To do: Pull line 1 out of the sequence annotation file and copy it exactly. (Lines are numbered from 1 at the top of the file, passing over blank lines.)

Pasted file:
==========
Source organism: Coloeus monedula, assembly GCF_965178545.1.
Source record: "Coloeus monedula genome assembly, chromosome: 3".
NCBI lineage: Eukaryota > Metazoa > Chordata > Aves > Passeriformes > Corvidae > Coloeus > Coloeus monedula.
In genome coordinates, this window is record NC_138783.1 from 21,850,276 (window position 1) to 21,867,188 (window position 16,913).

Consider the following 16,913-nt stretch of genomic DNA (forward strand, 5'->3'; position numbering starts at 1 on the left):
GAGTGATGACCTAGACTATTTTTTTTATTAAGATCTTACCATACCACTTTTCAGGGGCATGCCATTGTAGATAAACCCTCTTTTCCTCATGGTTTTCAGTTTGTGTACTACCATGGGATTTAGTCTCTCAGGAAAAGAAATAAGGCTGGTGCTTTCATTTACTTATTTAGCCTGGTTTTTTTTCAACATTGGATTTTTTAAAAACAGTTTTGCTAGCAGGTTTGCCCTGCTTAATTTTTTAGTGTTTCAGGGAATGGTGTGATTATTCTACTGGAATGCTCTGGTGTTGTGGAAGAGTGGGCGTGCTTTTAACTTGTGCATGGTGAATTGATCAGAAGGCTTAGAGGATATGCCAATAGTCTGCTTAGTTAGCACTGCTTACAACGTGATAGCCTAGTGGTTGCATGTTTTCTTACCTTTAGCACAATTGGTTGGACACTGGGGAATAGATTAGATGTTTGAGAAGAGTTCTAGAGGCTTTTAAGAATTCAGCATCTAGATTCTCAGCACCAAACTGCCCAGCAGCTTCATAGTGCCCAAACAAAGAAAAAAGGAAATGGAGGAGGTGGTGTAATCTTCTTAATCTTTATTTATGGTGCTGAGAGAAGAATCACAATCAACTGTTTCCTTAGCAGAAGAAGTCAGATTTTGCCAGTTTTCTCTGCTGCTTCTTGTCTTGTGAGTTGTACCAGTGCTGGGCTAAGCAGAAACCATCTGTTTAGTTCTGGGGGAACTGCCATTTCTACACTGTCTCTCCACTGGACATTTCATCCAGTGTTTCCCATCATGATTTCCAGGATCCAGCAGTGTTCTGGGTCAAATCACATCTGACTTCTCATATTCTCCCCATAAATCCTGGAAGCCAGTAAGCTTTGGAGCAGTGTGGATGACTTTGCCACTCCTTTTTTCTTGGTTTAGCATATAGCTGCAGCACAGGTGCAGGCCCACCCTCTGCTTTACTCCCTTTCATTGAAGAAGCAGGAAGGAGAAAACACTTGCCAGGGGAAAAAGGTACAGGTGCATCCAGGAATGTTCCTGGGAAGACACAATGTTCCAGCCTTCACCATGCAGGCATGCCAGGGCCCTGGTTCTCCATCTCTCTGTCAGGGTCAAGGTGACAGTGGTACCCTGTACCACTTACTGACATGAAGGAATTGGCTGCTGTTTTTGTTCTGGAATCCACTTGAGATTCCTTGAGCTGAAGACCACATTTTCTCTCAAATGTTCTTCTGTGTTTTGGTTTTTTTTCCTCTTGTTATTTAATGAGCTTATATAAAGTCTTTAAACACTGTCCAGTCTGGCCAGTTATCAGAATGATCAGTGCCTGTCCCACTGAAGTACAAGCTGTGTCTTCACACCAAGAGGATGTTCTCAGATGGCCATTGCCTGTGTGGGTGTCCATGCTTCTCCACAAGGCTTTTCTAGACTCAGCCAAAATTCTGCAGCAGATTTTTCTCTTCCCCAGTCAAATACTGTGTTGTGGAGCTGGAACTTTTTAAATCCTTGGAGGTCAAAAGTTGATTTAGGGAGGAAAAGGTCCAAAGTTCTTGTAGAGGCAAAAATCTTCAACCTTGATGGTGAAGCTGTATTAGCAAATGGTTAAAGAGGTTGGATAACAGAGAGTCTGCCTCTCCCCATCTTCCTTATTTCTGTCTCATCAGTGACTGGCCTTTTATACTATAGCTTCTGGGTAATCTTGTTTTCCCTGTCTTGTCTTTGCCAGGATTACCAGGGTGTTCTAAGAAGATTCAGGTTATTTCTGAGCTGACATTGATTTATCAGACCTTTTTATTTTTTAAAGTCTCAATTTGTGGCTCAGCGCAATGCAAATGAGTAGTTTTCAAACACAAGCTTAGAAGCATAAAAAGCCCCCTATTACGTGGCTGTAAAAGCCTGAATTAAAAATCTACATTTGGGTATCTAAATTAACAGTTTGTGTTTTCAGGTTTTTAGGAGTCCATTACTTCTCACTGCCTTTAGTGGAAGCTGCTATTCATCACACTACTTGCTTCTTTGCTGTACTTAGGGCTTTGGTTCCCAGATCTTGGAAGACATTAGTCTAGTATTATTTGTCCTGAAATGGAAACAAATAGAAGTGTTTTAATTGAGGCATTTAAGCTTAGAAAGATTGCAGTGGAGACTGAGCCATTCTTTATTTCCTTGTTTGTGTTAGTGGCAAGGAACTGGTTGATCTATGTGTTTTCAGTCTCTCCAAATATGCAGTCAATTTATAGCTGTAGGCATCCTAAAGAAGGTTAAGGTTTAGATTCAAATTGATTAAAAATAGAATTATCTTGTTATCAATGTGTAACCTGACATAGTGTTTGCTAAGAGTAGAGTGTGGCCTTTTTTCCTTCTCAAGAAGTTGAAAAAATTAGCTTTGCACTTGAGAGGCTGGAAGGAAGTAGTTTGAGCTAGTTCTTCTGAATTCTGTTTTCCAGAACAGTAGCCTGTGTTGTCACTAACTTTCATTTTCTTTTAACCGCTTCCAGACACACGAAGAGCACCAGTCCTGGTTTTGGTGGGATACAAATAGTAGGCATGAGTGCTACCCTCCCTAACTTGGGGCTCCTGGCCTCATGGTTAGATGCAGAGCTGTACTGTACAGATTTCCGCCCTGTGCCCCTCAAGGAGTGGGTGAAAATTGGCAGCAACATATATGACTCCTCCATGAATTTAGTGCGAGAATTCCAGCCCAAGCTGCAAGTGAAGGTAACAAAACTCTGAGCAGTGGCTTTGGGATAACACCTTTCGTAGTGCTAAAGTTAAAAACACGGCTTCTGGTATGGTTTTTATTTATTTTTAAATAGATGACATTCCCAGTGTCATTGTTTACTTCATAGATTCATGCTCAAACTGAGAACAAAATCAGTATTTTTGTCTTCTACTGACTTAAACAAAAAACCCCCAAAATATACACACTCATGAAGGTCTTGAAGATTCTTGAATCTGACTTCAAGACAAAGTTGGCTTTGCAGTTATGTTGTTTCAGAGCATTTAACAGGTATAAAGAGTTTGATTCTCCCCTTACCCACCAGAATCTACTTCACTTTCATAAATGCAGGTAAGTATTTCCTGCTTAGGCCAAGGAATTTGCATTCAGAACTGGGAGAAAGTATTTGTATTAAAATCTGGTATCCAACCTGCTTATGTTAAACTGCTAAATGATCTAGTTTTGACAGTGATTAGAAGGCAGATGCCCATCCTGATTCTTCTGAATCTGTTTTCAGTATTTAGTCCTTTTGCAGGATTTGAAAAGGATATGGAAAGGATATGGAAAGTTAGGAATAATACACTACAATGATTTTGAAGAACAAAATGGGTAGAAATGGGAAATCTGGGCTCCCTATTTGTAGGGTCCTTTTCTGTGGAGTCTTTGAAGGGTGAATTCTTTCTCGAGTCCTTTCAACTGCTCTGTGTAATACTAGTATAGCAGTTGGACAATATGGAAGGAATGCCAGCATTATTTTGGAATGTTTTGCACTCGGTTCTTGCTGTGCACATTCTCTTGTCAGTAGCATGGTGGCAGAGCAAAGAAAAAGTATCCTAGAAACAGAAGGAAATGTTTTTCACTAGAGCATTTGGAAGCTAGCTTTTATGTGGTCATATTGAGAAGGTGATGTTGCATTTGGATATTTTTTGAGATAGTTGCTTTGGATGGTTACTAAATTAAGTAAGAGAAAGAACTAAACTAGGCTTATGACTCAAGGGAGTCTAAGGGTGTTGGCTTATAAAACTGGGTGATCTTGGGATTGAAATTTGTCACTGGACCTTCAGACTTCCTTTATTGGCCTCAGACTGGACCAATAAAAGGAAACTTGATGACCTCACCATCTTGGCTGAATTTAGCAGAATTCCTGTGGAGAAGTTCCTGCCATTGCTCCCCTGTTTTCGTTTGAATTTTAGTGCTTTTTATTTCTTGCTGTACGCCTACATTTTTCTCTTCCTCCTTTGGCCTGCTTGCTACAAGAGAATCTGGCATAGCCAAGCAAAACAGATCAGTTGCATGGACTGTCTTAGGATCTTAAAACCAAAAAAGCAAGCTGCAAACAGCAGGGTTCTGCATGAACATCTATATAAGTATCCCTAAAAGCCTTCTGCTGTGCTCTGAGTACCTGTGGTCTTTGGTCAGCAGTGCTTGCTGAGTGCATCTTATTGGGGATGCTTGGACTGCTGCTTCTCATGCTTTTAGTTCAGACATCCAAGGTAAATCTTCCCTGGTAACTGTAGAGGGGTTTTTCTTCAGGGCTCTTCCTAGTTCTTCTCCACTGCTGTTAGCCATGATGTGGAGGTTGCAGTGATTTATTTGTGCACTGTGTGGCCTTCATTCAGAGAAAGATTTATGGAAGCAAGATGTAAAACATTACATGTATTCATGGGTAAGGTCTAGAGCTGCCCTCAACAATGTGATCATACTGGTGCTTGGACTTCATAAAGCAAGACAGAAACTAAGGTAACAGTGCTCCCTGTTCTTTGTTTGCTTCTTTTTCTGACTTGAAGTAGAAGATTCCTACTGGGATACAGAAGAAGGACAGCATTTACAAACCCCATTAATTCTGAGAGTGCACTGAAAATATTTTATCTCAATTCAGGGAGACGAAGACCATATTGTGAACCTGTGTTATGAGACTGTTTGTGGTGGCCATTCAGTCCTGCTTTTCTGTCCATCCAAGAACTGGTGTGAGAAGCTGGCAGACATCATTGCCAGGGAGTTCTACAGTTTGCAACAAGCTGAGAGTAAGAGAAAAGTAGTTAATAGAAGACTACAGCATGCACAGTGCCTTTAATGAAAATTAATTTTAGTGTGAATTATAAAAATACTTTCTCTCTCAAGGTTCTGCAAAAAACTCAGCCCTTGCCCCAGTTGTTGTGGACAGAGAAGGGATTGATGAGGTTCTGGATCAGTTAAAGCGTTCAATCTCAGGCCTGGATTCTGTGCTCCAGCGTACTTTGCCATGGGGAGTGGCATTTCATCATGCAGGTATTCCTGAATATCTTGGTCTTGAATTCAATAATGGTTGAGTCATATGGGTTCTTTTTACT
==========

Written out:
Source organism: Coloeus monedula, assembly GCF_965178545.1.